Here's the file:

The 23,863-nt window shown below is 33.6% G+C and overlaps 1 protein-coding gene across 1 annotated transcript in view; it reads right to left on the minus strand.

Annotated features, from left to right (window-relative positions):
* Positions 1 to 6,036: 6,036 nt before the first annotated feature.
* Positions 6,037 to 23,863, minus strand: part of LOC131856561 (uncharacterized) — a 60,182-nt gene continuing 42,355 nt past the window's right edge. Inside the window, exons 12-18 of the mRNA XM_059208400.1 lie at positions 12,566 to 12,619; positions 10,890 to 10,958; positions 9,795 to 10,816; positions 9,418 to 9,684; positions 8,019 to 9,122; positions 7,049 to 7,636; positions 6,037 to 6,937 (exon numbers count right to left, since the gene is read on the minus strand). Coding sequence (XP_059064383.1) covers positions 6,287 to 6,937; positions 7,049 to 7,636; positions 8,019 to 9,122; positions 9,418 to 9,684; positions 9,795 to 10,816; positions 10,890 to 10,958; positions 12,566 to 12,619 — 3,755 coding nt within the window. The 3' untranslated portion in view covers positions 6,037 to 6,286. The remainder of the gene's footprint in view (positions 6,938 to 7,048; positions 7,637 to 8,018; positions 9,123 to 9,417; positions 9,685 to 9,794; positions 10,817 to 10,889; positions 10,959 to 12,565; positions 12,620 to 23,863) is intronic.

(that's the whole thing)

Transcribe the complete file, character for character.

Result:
The 23,863-nt window shown below is 33.6% G+C and overlaps 1 protein-coding gene across 1 annotated transcript in view; it reads right to left on the minus strand.

Annotated features, from left to right (window-relative positions):
* Positions 1 to 6,036: 6,036 nt before the first annotated feature.
* Positions 6,037 to 23,863, minus strand: part of LOC131856561 (uncharacterized) — a 60,182-nt gene continuing 42,355 nt past the window's right edge. Inside the window, exons 12-18 of the mRNA XM_059208400.1 lie at positions 12,566 to 12,619; positions 10,890 to 10,958; positions 9,795 to 10,816; positions 9,418 to 9,684; positions 8,019 to 9,122; positions 7,049 to 7,636; positions 6,037 to 6,937 (exon numbers count right to left, since the gene is read on the minus strand). Coding sequence (XP_059064383.1) covers positions 6,287 to 6,937; positions 7,049 to 7,636; positions 8,019 to 9,122; positions 9,418 to 9,684; positions 9,795 to 10,816; positions 10,890 to 10,958; positions 12,566 to 12,619 — 3,755 coding nt within the window. The 3' untranslated portion in view covers positions 6,037 to 6,286. The remainder of the gene's footprint in view (positions 6,938 to 7,048; positions 7,637 to 8,018; positions 9,123 to 9,417; positions 9,685 to 9,794; positions 10,817 to 10,889; positions 10,959 to 12,565; positions 12,620 to 23,863) is intronic.